This smile reminds me powerfully of African children in general!  I was often in out of the way areas in Kenya, often far off the well beaten tourist tracks, searching for unusual birdlife.  And I can remember entering villages where white people were only infrequently seen – and being beset by a tide of brightly smiling little children like these, chanting “mazungu, mazungu!” – swahili for “white man, white man!”.

And sometimes they were so curious to see me, maybe not having had close contact with a european before, that they came and wondered at the pale hair on my pale arms – and touched my arms and head as if they couldn’t quite believe what they were seeing – it was a real, uninhibited examination!

I like children anyway, I vastly enjoy interacting with them – and especially so when they can talk – and these were simply wonderful and fascinating experiences.  And I also want to mention here how friendly Kenyan people were in general, throughout my years there – friendly, hospitable and humorous.

On the negative side of things though, it was on this trip that I first contracted malaria – and that is something truly unpleasant.

Click onto the image to open another version in a separate window, and click onto that version to enlarge it.

Technique: OM-1 with 50mm Zuiko; Agfa CT18 colour slide, rated at 64 ISO; converted to mono in Silver Efex Pro.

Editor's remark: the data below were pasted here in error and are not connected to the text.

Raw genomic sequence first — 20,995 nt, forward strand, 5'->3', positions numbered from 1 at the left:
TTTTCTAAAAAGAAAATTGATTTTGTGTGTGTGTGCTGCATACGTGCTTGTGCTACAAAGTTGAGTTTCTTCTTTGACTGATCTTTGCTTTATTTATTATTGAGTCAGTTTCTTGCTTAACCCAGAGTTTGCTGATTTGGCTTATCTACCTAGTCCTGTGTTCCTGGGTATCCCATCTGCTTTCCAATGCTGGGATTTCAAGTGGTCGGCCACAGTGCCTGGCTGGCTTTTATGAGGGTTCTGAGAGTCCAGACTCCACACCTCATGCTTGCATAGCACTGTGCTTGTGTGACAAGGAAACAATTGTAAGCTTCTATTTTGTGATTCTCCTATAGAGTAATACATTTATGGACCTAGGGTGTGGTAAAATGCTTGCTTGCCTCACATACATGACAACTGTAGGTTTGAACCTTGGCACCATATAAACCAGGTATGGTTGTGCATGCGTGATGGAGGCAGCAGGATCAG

UPDATE:  Today there is a general election in Kenya and, regardless of who wins, I can only hope that the whole thing goes off peacefully.  In many instances, the colonising powers of not so long ago drew lines around areas of the Earth’s surface and called them countries, regardless of the often extremely diverse ethnic mixes within those areas.  And so it is in Kenya.  Although I don’t see the fact on any of the news broadcasts, the current Kenyan president and his main challenger are from two very diverse ethnic backgrounds, and the recipe for violence, killing and yet more killing is sitting ready in the mixing bowl.  The current president has called for a peaceful vote and promised to abide by the result of the vote, and I can only hope that everyone listens to him.  Why do I hope this?  Well, I am mortally tired of the endless rounds of violence and killing that regularly break out around the world – I suppose that’s idealism.  On a more practical level, I spent many years in Kenya and found the Kenyans friendly and hospitable.  I can only wish them well – and hope that today’s election is proceeding peacefully, and that it will help improve the lives of everyone in that country.

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ARCHIVE 289 – LUO FAMILY